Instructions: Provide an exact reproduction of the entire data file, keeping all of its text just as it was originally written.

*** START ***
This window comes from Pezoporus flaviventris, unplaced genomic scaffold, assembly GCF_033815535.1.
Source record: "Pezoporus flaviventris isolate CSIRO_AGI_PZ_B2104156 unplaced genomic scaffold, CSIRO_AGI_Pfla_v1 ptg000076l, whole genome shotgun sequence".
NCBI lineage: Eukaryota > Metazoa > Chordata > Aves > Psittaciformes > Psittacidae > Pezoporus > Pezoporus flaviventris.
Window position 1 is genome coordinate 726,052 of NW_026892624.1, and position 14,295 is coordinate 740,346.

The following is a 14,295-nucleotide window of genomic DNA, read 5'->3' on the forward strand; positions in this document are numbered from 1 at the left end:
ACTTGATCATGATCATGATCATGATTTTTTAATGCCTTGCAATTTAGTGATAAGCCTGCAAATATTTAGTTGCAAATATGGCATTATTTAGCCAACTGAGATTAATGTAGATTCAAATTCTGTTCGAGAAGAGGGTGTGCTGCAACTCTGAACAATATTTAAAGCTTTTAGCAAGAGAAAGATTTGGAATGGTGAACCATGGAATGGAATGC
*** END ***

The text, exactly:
This window comes from Pezoporus flaviventris, unplaced genomic scaffold, assembly GCF_033815535.1.
Source record: "Pezoporus flaviventris isolate CSIRO_AGI_PZ_B2104156 unplaced genomic scaffold, CSIRO_AGI_Pfla_v1 ptg000076l, whole genome shotgun sequence".
NCBI lineage: Eukaryota > Metazoa > Chordata > Aves > Psittaciformes > Psittacidae > Pezoporus > Pezoporus flaviventris.
Window position 1 is genome coordinate 726,052 of NW_026892624.1, and position 14,295 is coordinate 740,346.

The following is a 14,295-nucleotide window of genomic DNA, read 5'->3' on the forward strand; positions in this document are numbered from 1 at the left end:
ACTTGATCATGATCATGATCATGATTTTTTAATGCCTTGCAATTTAGTGATAAGCCTGCAAATATTTAGTTGCAAATATGGCATTATTTAGCCAACTGAGATTAATGTAGATTCAAATTCTGTTCGAGAAGAGGGTGTGCTGCAACTCTGAACAATATTTAAAGCTTTTAGCAAGAGAAAGATTTGGAATGGTGAACCATGGAATGGAATGC